The bull run is over but it’s not quite a bear market yet says Axa’s Chris Iggo

31st May 2013

Bond market volatility is occurring because markets are expecting yields come back into line with expected nominal GDP in the next few years argues Chris Iggo, CIO fixed income of Axa Investment Management.

In a note issued today discussing interest rate risk, he says: “Over the long term the rate of nominal GDP growth is a fair guide to the level of long-term risk free yields. Unconventional monetary policies have pushed yields below the level of expected nominal GDP growth in a large number of countries. This is good in terms of government debt dynamics as nominal growth in excess of funding costs helps debt stability. However, it is not great for those investors hoping to see their portfolios grow in line with the economy. For the US, the latest OECD forecast for nominal GDP growth in 2014 was 4.8%. For the UK it is 3.3% and for Germany 3.6%. A “normalisation” of yields to these levels implies 10-year yields some 200-300bps higher than current levels. This is ultimately the size of the bond yield adjustment that will come when QE ends and when focus switches to a shift in the global monetary stance.”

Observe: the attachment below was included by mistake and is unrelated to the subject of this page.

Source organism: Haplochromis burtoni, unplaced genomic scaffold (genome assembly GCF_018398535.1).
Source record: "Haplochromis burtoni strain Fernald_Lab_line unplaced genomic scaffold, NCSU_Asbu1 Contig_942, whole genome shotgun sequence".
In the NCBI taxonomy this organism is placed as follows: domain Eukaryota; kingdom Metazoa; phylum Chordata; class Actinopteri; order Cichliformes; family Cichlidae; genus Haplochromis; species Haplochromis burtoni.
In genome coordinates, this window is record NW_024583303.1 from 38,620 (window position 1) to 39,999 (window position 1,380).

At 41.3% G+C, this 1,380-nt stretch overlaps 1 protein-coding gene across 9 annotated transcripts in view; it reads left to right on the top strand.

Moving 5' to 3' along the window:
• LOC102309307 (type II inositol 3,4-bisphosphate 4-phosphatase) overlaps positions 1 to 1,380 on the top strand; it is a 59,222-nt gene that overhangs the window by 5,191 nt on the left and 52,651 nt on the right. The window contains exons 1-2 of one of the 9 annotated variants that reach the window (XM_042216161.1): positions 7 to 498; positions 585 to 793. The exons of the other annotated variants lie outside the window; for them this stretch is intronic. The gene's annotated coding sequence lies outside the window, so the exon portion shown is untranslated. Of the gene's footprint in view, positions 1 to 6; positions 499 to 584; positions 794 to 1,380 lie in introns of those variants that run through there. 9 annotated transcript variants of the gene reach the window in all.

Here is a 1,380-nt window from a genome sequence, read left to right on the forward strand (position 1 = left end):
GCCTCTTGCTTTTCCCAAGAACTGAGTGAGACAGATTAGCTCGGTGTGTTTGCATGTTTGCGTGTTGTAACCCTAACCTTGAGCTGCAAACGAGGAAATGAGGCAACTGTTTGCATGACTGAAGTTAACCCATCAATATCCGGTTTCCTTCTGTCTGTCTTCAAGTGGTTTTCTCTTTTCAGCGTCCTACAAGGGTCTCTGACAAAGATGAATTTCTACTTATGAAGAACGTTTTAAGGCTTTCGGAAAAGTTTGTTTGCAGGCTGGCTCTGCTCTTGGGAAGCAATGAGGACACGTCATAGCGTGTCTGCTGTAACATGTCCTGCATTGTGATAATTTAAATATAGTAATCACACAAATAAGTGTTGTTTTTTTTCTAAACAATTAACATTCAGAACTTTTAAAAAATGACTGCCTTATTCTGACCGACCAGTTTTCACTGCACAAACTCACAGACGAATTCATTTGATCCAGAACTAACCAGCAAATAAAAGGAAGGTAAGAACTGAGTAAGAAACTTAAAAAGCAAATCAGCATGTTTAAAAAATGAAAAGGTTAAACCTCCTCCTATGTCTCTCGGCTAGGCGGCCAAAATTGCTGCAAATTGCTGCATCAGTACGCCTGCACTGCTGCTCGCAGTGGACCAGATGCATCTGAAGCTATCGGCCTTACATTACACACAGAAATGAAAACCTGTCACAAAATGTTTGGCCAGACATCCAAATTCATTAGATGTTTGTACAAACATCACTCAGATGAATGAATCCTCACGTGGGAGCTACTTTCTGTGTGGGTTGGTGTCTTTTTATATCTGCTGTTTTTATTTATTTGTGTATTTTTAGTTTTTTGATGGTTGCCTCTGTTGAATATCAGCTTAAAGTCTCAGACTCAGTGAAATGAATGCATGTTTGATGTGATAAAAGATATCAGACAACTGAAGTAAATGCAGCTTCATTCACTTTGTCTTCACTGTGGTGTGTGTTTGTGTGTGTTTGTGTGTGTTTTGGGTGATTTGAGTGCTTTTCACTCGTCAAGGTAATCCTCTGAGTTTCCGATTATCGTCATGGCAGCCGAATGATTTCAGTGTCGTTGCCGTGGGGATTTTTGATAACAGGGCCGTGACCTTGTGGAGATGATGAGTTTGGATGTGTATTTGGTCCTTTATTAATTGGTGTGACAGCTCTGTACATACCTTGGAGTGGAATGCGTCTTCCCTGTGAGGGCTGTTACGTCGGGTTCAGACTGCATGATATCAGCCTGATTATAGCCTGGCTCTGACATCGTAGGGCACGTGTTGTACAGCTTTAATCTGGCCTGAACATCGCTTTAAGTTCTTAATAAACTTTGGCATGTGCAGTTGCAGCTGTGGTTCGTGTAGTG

Iggo says it may not happen for a couple of years, though markets are of course forward looking.

“Not surprisingly it is the parts of the bond market that have the greatest sensitivity to rising yields that have performed the worst during May. And the most sensitive are the longest duration assets, such as index-linked bonds. Meanwhile, those assets with the greatest credit spread and least sensitivity to rates have tended to hold on reasonably well. Our long held positive view on high yield has been vindicated by the relative resilience of bonds in that sector. The Euro HY index is actually up slightly in May while both the US and Euro HY markets have delivered total returns of 4.5% year to date. The lack of a significant jump in equity volatility is helping high yield markets.”

He says that while life is more difficult and the bond bull market over, ultimately rates will be become more attractive. “As I have argued before, it won’t be a bear market until rates go up. That day gets closer all the time and for investors that need to remain in the fixed income asset class there are two strategic considerations – how to invest through the period of rates going higher, and then how to invest when yields have reached their new levels.”

The note adds that eventually global government bonds will become attractive again.

“After being dismissed in recent years there will come a time when a product like global government bonds will look attractive again, and perhaps spread products will look less so. Yields in the US, UK, core Europe and Japan could all be significantly higher on a one to two year horizon while spreads in investment grade and high yield may still be relatively tight if the economy is strong. At that point the strategy will be to be overweight government bonds and long duration – changed times indeed,” it says.

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